It can fail if you are out of pages to grant (there is a module parameter
that can be adjusted via sysfs for the maximum), or in the unlikely case
that the kernel itself is out of room in its grant mapping table (or if
the syscall itself encounters -ENOMEM).

Does it either completely succeed or undo partial work, or does it return
partial success somehow?

The limit is checked (and the current count updated) prior to making any

+ * Creates and shares a page with another domain, with unmap
+ *
+ * @parm xgs a handle to an open grant sharing instance
+ * @parm domid the domain to share memory with
+ * @parm refs the grant reference of the pages (output)
+ * @parm writable true if the other domain can write to the page
+ * @parm notify_offset The byte offset in the page to use for
+ *                     notification; -1 for none.
+ * @parm notify_port The event channel port to use for unmap
or -1
+ * @return local mapping of the page
+ */
+void *xengntshr_share_page_notify(xengntshr_handle *xgs, uint32_t

What is this `unmap notification' ?


As mentioned above, it is a way for the kernel to request for the other
side to unmap a page.  It is probably easiest to understand if looking
at the libvchan driver: one byte of the page is a "status" byte, and
when the side using xengntshr exits or dies, this byte is set to zero
and the event channel is notified.  When the peer is woken by the notify
and sees the state byte set to zero, it removes its own mappings so that
the shared pages can be freed.

This is the sending end of the notification requested by the caller of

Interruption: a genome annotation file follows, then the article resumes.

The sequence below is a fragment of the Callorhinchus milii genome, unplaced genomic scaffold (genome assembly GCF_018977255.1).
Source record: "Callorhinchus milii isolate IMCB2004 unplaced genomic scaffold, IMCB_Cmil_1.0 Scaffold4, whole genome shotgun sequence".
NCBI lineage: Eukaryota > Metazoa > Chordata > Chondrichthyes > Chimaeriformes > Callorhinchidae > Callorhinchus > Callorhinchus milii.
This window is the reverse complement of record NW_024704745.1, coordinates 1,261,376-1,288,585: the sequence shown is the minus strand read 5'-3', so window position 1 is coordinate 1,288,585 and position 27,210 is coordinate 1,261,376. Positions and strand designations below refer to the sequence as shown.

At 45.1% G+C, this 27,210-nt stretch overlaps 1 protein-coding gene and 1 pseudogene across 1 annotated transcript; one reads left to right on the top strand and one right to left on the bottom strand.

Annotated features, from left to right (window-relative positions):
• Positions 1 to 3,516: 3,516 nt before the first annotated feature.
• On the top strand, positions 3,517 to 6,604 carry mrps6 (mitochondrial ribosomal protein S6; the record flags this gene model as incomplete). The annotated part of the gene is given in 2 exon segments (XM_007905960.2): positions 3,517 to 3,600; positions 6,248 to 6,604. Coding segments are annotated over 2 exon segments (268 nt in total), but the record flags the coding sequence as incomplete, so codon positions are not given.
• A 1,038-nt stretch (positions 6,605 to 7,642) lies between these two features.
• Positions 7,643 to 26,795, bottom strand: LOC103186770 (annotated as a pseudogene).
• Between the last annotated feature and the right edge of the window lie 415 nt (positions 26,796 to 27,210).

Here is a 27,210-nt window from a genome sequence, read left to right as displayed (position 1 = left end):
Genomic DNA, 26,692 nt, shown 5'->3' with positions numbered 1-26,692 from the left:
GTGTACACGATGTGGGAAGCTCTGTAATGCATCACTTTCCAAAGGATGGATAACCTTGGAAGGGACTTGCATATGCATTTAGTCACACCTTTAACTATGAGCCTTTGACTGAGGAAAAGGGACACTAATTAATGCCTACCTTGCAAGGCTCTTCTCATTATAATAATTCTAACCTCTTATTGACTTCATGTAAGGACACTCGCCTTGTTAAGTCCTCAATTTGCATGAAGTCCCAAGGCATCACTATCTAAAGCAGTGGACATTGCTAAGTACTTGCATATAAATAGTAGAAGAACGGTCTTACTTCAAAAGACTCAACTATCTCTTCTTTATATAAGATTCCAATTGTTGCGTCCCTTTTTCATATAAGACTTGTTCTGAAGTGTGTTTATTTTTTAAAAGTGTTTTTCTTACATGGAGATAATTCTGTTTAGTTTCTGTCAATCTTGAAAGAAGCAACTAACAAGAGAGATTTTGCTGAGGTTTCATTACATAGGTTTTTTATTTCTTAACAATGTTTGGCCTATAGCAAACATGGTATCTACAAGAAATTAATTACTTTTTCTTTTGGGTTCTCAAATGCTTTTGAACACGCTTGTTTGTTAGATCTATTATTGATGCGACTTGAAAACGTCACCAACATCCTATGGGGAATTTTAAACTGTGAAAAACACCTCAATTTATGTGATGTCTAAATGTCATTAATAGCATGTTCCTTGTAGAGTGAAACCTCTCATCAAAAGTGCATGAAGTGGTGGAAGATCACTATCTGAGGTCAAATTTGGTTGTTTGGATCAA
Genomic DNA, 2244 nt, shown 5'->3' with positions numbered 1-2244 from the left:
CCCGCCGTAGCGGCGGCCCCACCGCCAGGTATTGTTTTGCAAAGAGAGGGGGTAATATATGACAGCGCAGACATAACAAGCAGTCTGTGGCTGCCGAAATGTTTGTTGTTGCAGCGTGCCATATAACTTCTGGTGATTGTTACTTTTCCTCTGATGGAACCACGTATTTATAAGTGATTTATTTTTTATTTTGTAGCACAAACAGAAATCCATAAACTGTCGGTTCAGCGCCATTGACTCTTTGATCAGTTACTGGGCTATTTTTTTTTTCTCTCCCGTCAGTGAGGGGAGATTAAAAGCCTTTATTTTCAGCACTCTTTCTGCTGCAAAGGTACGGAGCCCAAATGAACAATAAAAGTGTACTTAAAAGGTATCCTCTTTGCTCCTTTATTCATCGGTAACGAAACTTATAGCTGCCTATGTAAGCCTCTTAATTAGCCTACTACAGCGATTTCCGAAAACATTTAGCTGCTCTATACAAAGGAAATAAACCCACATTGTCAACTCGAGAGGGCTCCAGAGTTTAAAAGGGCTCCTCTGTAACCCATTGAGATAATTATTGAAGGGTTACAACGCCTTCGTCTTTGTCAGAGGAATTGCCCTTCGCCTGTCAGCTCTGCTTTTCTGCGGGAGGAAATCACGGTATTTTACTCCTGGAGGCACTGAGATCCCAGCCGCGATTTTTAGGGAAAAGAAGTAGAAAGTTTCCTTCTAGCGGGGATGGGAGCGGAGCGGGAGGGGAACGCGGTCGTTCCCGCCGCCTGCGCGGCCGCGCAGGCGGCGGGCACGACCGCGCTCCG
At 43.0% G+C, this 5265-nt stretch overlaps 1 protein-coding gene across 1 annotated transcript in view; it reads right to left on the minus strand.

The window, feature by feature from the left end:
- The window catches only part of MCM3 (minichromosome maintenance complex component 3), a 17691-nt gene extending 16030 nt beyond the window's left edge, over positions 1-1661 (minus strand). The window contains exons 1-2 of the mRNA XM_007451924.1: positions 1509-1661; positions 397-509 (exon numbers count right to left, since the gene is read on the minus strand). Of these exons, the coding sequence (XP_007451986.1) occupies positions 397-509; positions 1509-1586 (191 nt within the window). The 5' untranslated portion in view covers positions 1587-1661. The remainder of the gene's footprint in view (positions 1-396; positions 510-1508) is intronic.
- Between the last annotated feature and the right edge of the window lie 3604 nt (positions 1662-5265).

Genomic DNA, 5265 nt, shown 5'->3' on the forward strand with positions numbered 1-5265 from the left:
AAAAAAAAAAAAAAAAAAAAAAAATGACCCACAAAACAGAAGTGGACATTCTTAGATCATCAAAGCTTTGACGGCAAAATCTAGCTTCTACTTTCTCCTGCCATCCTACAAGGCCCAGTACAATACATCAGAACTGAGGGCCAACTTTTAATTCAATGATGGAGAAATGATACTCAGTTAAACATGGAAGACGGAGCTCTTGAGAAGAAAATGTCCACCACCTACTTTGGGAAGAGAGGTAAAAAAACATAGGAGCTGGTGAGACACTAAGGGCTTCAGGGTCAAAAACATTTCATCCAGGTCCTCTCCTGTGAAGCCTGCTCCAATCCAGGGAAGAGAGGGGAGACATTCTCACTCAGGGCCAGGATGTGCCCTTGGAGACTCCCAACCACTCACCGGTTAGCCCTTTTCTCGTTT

xengnttab_map_grant_ref_notify I think?


+ * Unmaps the @count pages starting at @start_address, which were
mapped by a
+ * call to xengntshr_share_*. Never logs.

Linewrap in the comment.

+ */
+int xengntshr_munmap(xengntshr_handle *xgs, void *start_address,
uint32_t count);

What effect does this have on the peer ?


If this removes the (final copy of the) mapping and a notify offset/port
is set, that processing happens.  Otherwise, the peer cannot tell when
this is called.

So this will always success (I think?) but the underlying page cannot be
freed until the other end unmaps it (whether because of the notification of
some other reason).


What is the status of the memory at start_address between the call to
xengntshr_munmap and the otherend doing xengnttab_munmap?

A reference to the page is held in gntalloc's gref_list; the page itself is
not usable by that domain until it can verify (gnttab_query_foreign_access)
that the page is not mapped elsewhere.  At that point, the page is released
back to the kernel MM.

What is the status of the mapping made by the peer via
xengnttab_map_grant_ref_notify in that same interval?

The gnttab_map_grant_ref_notify is an analogous notification for the gnttab
device, allowing the application using gntalloc to close the channel when
the application that is using it has gone away.  The notification in this
case is not needed to clean up the grant mapping (that has already been done
by the gntdev kernel code), but is useful if the sharing application wishes
to clean up (remove the shared pages or perhaps exit) when its peer exits.

Who is responsible for reclaiming the underlying memory, the kernel or the

The kernel: gntalloc.c do_cleanup.


Daniel De Graaf
National Security Agency